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United States Department of State / Foreign relations of the United States diplomatic papers, 1937. The British Commonwealth, Europe, Near East and Africa

Liberia,   pp. 785-857 PDF (27.0 MB)

Page 849

  President Barclay, through his private secretary, acknowledged
receipt of the letter, promising to give the matter due consideration.
882.635 Neep/12: Telegram
The Acting Secretary of State to the Mini8ter in Liberia (Walton)
                          WASHINGTON, November 1, 1937-8 p. m.
  27. Personal for the Minister from McBride. I have received in
confidence the following information regarding Neep:
"Neep joint stock company, incorporated in Amsterdam December
2, 1929, with nominal fully paid in capital florins 50,000 in 50 bearer
shares each florins 1000. Four directors, all residing Amsterdam,
one of whom Karl Ginsberg, German subject, born Breslau and
associates of whom all named Bloch born Upper Silesia, originally
German subjects, but naturalized January 4, 1937, as subject[s] of
Liechtenstein. Four proxies, all German subjects.
  D. Caffe, Netherlander, address Kadegold does not appear as
officer or proxy Neep but is said to have been in Monrovia as late as
July 20; 1937. He may be authorized representative of Neep in
  Since the foregoing appears to indicate a complete absence of well
established Netherlands interest in Neep, the points made in paragraph
numbered 2 of my telegram 26 of October 26 take on added importance.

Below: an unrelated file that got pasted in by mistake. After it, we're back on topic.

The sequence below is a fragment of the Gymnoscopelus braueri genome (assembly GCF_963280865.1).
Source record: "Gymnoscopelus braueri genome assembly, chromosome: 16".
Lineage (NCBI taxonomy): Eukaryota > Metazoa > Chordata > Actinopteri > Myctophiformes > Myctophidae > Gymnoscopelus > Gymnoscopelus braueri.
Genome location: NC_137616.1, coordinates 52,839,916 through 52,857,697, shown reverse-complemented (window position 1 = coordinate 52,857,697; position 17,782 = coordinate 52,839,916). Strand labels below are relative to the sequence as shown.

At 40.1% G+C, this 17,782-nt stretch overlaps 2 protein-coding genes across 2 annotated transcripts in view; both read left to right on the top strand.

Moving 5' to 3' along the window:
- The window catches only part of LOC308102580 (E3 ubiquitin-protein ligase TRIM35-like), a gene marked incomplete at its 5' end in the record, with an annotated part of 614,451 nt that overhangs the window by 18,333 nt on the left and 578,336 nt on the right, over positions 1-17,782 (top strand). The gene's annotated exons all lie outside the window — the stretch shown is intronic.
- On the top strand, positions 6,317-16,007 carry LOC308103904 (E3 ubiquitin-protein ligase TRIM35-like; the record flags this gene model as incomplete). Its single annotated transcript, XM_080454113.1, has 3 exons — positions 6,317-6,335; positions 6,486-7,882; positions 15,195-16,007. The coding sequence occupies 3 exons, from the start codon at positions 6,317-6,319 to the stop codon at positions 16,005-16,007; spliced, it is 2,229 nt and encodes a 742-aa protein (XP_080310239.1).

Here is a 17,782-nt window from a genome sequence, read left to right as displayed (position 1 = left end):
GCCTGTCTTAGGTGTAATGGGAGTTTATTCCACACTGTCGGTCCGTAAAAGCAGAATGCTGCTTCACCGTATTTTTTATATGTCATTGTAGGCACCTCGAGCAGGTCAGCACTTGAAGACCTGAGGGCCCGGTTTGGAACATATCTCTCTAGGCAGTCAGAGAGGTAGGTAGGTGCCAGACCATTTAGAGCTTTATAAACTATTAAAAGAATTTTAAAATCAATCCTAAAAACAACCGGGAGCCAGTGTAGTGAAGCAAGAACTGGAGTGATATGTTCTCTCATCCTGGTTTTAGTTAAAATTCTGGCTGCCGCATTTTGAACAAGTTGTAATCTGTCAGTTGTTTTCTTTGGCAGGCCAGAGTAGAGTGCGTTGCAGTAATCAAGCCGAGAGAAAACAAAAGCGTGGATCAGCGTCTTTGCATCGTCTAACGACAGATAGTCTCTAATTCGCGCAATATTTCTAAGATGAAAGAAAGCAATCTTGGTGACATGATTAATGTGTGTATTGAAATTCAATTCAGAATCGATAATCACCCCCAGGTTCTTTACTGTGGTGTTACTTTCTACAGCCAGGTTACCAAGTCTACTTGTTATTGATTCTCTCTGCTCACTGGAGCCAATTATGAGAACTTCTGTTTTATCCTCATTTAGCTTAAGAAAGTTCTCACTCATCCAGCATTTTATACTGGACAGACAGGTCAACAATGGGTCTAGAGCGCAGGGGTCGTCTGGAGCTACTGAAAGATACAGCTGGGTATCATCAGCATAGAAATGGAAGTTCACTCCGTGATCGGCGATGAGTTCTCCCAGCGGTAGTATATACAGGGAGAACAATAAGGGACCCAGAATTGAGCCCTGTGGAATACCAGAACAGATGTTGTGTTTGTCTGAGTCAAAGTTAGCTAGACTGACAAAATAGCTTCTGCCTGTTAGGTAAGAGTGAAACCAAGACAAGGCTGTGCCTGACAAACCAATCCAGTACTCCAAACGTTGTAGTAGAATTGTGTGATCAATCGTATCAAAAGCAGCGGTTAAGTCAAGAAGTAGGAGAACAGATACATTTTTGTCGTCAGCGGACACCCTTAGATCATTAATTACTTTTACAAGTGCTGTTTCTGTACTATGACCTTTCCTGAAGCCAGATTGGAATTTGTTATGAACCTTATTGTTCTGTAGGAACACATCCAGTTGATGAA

882.635 Neep/18: Telegram
    The Mfinieter in Liberia (Walton) to the Secretary of State
                               MONROVIA, November 4, 1937-noon.
                                            [Received 1: 35 p. m.]
  54. For McBride. Your 27, November 1, 8 p. m. Government's
confidence in Neep's financial status appreciably weakened. Pro-
moters seek aid from Amsterdamsche Bank, N. V., Amsterdam, Hol-
land, which is unconvinced of project's practicability. New engineers
therefore en route to investigate further.
  Japanese Ambassador at Paris has proposed to Liberian Minister
that Liberia export iron and cotton to Japan to be shipped via South
Africa instead of Suez Canal. Japan willing to send experts to teach
Liberians cotton culture. Liberian Minister suggests that iron con--
cession be exploited jointly by Dutch, American, Belgian and Japanese
nationals. President Barclay confident of American participation.
  Exclusion provision submitted to President. Great curiosity in
Neep displayed here by undesirable interests.

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